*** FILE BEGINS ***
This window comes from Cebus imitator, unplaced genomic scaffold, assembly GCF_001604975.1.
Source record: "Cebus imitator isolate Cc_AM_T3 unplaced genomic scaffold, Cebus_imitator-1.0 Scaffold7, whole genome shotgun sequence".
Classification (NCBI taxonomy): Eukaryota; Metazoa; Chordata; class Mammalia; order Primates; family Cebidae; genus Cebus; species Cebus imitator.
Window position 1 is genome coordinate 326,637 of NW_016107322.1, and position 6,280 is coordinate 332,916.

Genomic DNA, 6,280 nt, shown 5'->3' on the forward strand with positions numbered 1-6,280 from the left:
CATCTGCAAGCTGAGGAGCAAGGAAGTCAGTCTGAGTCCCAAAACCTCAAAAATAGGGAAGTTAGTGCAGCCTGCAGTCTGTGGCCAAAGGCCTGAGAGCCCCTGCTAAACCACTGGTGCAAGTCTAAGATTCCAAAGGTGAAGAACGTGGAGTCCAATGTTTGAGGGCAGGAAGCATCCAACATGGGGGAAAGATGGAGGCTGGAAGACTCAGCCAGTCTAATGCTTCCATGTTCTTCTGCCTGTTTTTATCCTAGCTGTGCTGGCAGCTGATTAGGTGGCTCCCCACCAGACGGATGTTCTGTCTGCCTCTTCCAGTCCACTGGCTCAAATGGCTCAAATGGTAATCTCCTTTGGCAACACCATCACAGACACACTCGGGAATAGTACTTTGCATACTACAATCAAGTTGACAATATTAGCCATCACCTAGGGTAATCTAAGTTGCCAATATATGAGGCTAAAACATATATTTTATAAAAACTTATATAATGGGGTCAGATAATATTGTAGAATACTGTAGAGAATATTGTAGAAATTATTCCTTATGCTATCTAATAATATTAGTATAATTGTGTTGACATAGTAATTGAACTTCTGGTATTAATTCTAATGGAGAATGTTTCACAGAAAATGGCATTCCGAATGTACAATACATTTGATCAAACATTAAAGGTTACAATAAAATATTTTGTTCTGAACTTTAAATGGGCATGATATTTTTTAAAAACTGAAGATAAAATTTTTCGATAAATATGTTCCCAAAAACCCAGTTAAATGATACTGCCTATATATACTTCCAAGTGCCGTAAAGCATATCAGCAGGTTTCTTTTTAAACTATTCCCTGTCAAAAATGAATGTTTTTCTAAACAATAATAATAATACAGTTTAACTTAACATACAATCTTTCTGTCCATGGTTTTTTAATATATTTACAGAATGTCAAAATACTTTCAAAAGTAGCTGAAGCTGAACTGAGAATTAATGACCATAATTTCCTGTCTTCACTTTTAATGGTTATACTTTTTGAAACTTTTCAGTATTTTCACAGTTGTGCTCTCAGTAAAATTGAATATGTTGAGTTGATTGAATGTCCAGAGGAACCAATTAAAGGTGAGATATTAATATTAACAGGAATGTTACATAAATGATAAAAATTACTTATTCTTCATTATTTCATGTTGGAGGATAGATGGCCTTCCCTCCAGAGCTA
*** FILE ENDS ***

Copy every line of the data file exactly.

This window comes from Cebus imitator, unplaced genomic scaffold, assembly GCF_001604975.1.
Source record: "Cebus imitator isolate Cc_AM_T3 unplaced genomic scaffold, Cebus_imitator-1.0 Scaffold7, whole genome shotgun sequence".
Classification (NCBI taxonomy): Eukaryota; Metazoa; Chordata; class Mammalia; order Primates; family Cebidae; genus Cebus; species Cebus imitator.
Window position 1 is genome coordinate 326,637 of NW_016107322.1, and position 6,280 is coordinate 332,916.

Genomic DNA, 6,280 nt, shown 5'->3' on the forward strand with positions numbered 1-6,280 from the left:
CATCTGCAAGCTGAGGAGCAAGGAAGTCAGTCTGAGTCCCAAAACCTCAAAAATAGGGAAGTTAGTGCAGCCTGCAGTCTGTGGCCAAAGGCCTGAGAGCCCCTGCTAAACCACTGGTGCAAGTCTAAGATTCCAAAGGTGAAGAACGTGGAGTCCAATGTTTGAGGGCAGGAAGCATCCAACATGGGGGAAAGATGGAGGCTGGAAGACTCAGCCAGTCTAATGCTTCCATGTTCTTCTGCCTGTTTTTATCCTAGCTGTGCTGGCAGCTGATTAGGTGGCTCCCCACCAGACGGATGTTCTGTCTGCCTCTTCCAGTCCACTGGCTCAAATGGCTCAAATGGTAATCTCCTTTGGCAACACCATCACAGACACACTCGGGAATAGTACTTTGCATACTACAATCAAGTTGACAATATTAGCCATCACCTAGGGTAATCTAAGTTGCCAATATATGAGGCTAAAACATATATTTTATAAAAACTTATATAATGGGGTCAGATAATATTGTAGAATACTGTAGAGAATATTGTAGAAATTATTCCTTATGCTATCTAATAATATTAGTATAATTGTGTTGACATAGTAATTGAACTTCTGGTATTAATTCTAATGGAGAATGTTTCACAGAAAATGGCATTCCGAATGTACAATACATTTGATCAAACATTAAAGGTTACAATAAAATATTTTGTTCTGAACTTTAAATGGGCATGATATTTTTTAAAAACTGAAGATAAAATTTTTCGATAAATATGTTCCCAAAAACCCAGTTAAATGATACTGCCTATATATACTTCCAAGTGCCGTAAAGCATATCAGCAGGTTTCTTTTTAAACTATTCCCTGTCAAAAATGAATGTTTTTCTAAACAATAATAATAATACAGTTTAACTTAACATACAATCTTTCTGTCCATGGTTTTTTAATATATTTACAGAATGTCAAAATACTTTCAAAAGTAGCTGAAGCTGAACTGAGAATTAATGACCATAATTTCCTGTCTTCACTTTTAATGGTTATACTTTTTGAAACTTTTCAGTATTTTCACAGTTGTGCTCTCAGTAAAATTGAATATGTTGAGTTGATTGAATGTCCAGAGGAACCAATTAAAGGTGAGATATTAATATTAACAGGAATGTTACATAAATGATAAAAATTACTTATTCTTCATTATTTCATGTTGGAGGATAGATGGCCTTCCCTCCAGAGCTA